Kern County has proposed a 20-year, $218 million deal with the Tejon Indians to provide fire, law enforcement and other services at the $600 million casino and hotel the tribe and Hard Rock International plan to open half an hour south of Bakersfield.

The deal, set for a vote July 23 by the county Board of Supervisors, would include $13.3 million in one-time payments to help build a new county fire and sheriff's substation near the project's proposed 306-acre site in Mettler, as well as paying for a new deputy-sheriff training academy and new equipment.

Recurring payments under the proposed agreement would cover nine new county fire positions; 13 new sheriff's department positions; a gambling treatment program; money for gradual replacement of equipment at the new substation; and ongoing contributions to the county general fund based on a 6 percent hotel-room occupancy tax.

Approval of the deal would represent a milestone in the tribe's and Hard Rock's plan to open a 165,500-square-foot casino and 400-room hotel with 13 restaurants, an entertainment venue, a spa-fitness center and convention space northwest of South Sabodan and Wild Flower streets. The project would also include a 22-acre RV park, as well as tribal administrative offices, a health care facility and housing.

A three-page summary of the proposed deal, released by the county Thursday morning, reiterates previous estimates the casino-hotel project is expected to create more than 1,000 construction jobs and 2,000 permanent jobs, with a projected annual payroll of $60 million.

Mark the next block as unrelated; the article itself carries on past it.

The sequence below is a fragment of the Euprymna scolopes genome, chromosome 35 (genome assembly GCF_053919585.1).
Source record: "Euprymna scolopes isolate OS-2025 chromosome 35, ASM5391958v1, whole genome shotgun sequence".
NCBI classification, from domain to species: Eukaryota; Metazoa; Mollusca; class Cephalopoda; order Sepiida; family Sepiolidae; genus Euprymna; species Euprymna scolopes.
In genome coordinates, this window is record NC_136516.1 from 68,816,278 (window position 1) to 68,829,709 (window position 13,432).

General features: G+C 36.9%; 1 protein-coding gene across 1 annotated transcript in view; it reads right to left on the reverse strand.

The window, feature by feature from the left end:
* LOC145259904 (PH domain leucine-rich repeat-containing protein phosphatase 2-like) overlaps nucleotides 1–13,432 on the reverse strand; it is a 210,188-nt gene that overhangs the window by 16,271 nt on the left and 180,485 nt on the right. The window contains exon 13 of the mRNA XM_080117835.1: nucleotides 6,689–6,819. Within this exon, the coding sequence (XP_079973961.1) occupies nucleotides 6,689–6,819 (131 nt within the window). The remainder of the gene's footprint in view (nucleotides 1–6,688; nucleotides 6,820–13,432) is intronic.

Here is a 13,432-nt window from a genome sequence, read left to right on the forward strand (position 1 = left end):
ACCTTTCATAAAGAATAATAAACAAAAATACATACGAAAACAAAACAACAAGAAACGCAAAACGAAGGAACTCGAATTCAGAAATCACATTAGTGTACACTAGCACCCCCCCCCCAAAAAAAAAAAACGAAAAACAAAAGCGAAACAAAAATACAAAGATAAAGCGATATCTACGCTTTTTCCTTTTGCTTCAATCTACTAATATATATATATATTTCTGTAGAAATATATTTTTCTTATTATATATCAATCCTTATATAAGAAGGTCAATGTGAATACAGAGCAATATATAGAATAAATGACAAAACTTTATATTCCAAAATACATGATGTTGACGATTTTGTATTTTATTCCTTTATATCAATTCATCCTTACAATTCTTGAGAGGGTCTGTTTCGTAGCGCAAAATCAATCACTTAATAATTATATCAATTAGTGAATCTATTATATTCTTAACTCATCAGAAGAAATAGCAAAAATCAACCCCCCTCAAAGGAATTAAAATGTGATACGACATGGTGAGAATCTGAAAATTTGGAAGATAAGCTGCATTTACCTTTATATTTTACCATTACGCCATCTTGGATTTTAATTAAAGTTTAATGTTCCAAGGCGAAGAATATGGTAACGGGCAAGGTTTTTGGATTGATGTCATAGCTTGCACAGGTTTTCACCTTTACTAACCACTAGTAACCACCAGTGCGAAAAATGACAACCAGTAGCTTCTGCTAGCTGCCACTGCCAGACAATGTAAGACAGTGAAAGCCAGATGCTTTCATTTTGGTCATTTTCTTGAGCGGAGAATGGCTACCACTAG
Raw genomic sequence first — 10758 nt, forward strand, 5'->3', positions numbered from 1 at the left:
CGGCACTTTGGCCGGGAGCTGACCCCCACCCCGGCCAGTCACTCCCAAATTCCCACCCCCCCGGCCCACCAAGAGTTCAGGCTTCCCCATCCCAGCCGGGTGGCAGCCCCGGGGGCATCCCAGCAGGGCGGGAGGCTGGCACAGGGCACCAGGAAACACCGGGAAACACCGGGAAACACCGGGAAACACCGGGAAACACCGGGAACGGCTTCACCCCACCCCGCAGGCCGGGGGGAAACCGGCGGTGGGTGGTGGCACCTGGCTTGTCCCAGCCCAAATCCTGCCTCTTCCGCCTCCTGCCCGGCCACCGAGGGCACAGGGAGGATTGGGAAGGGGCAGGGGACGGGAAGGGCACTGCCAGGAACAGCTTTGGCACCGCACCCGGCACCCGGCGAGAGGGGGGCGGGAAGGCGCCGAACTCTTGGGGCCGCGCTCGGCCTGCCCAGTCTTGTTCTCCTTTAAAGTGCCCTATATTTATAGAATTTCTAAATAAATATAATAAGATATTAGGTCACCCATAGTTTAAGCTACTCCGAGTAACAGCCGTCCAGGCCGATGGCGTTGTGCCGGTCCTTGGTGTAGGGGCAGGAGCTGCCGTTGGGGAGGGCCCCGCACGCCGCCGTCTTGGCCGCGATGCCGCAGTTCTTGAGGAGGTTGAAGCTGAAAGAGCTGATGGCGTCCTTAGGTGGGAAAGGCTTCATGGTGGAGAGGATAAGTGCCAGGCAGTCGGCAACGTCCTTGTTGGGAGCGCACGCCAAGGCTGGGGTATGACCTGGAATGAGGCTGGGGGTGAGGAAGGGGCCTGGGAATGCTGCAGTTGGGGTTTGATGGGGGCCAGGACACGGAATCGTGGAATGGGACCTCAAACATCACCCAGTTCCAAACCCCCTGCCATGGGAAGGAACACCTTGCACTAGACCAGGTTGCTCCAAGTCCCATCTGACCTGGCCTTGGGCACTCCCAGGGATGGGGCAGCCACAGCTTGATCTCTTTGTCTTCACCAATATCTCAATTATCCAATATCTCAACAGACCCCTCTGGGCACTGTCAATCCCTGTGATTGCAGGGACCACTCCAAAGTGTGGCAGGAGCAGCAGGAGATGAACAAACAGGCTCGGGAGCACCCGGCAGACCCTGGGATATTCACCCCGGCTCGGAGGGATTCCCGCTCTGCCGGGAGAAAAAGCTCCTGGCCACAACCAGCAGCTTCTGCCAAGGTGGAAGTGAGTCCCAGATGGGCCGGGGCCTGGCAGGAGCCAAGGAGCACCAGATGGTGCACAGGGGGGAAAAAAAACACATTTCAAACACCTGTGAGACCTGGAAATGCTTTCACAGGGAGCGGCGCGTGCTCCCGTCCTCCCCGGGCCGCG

It adds that the project contains a local-hiring provision encouraging the hotel-casino's operators to make sure at least half its employees come from local communities.

Because the project is a tribal project exempt from paying taxes, the summary states, the purpose of the proposed agreement is to compensate the county for providing law enforcement, fire protection and emergency services at the site.

The deal would expire after 20 years and could be renegotiated then.

(6) comments

Athena Bragi

So we are going to pay 13.3 million upfront to build Fire station, substation, gamblers treatment center, etc. Just to start building but what about staffing and salaries and benefits and cost of living increases? The County does not take care of County Employees now or in the past - what is to make us think that they will in the future? 218 million in over 20 years....


And we get what now for what is currently there? Finally a positive that doesn't involve Chevron and people complain. And trust me I usually dislike Indian casinos because they are often built on beautiful land, such as Santa Ynez, but this would be on the soil worn area that people rush past to get to somewhere cleaner. So kiss the stars thank you .


So let me understand this, the County Board of Supervisors outlawed marijuana dispensaries stating in part they did not want to see more impaired drivers on the road. Now they're talkin about spending Millions of dollars and putting hundreds if not thousands of impaired drivers on the road. Next time, maybe tonight, that an innocent person dies by a DUI driver, no one has ever died under the influence of marijuana. Nice job board.


I think the county is getting $218 million over twenty years plus 6% room tax. If not the tribe can hire their own police and fire departments . No taxes from them, no money or services from me.

She Dee

Does the tribe need help with the issues stated in this article or is Kern County just wanting a way to control things for the next 20 years?

Gary Crabtree

So they get $218M and we get 6% room tax and no real estate taxes plus 2,000 low paying jobs. What a sweetheart deal for them. Talk about reparations.

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